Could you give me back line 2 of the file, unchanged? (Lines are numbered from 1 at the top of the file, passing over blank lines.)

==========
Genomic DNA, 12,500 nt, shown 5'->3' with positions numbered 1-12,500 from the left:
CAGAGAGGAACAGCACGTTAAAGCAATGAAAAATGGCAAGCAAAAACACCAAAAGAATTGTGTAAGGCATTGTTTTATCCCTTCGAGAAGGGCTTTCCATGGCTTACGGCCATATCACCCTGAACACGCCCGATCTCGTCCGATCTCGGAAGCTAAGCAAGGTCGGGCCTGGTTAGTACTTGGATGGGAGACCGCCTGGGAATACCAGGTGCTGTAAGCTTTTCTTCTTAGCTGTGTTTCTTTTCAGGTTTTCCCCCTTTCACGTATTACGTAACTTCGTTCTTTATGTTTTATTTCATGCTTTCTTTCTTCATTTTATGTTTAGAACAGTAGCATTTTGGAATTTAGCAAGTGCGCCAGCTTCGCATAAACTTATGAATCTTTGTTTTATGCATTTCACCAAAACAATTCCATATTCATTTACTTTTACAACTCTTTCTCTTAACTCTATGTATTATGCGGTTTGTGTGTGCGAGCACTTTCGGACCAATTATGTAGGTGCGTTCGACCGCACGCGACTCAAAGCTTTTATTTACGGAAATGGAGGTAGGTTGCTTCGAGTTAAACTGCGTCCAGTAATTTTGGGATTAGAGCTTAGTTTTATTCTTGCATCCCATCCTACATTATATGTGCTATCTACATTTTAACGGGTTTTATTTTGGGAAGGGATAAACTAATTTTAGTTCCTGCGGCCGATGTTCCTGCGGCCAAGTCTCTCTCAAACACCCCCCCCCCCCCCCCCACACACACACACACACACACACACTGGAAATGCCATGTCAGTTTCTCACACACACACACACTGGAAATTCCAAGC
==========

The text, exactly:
CAGAGAGGAACAGCACGTTAAAGCAATGAAAAATGGCAAGCAAAAACACCAAAAGAATTGTGTAAGGCATTGTTTTATCCCTTCGAGAAGGGCTTTCCATGGCTTACGGCCATATCACCCTGAACACGCCCGATCTCGTCCGATCTCGGAAGCTAAGCAAGGTCGGGCCTGGTTAGTACTTGGATGGGAGACCGCCTGGGAATACCAGGTGCTGTAAGCTTTTCTTCTTAGCTGTGTTTCTTTTCAGGTTTTCCCCCTTTCACGTATTACGTAACTTCGTTCTTTATGTTTTATTTCATGCTTTCTTTCTTCATTTTATGTTTAGAACAGTAGCATTTTGGAATTTAGCAAGTGCGCCAGCTTCGCATAAACTTATGAATCTTTGTTTTATGCATTTCACCAAAACAATTCCATATTCATTTACTTTTACAACTCTTTCTCTTAACTCTATGTATTATGCGGTTTGTGTGTGCGAGCACTTTCGGACCAATTATGTAGGTGCGTTCGACCGCACGCGACTCAAAGCTTTTATTTACGGAAATGGAGGTAGGTTGCTTCGAGTTAAACTGCGTCCAGTAATTTTGGGATTAGAGCTTAGTTTTATTCTTGCATCCCATCCTACATTATATGTGCTATCTACATTTTAACGGGTTTTATTTTGGGAAGGGATAAACTAATTTTAGTTCCTGCGGCCGATGTTCCTGCGGCCAAGTCTCTCTCAAACACCCCCCCCCCCCCCCCCACACACACACACACACACACACACTGGAAATGCCATGTCAGTTTCTCACACACACACACACTGGAAATTCCAAGC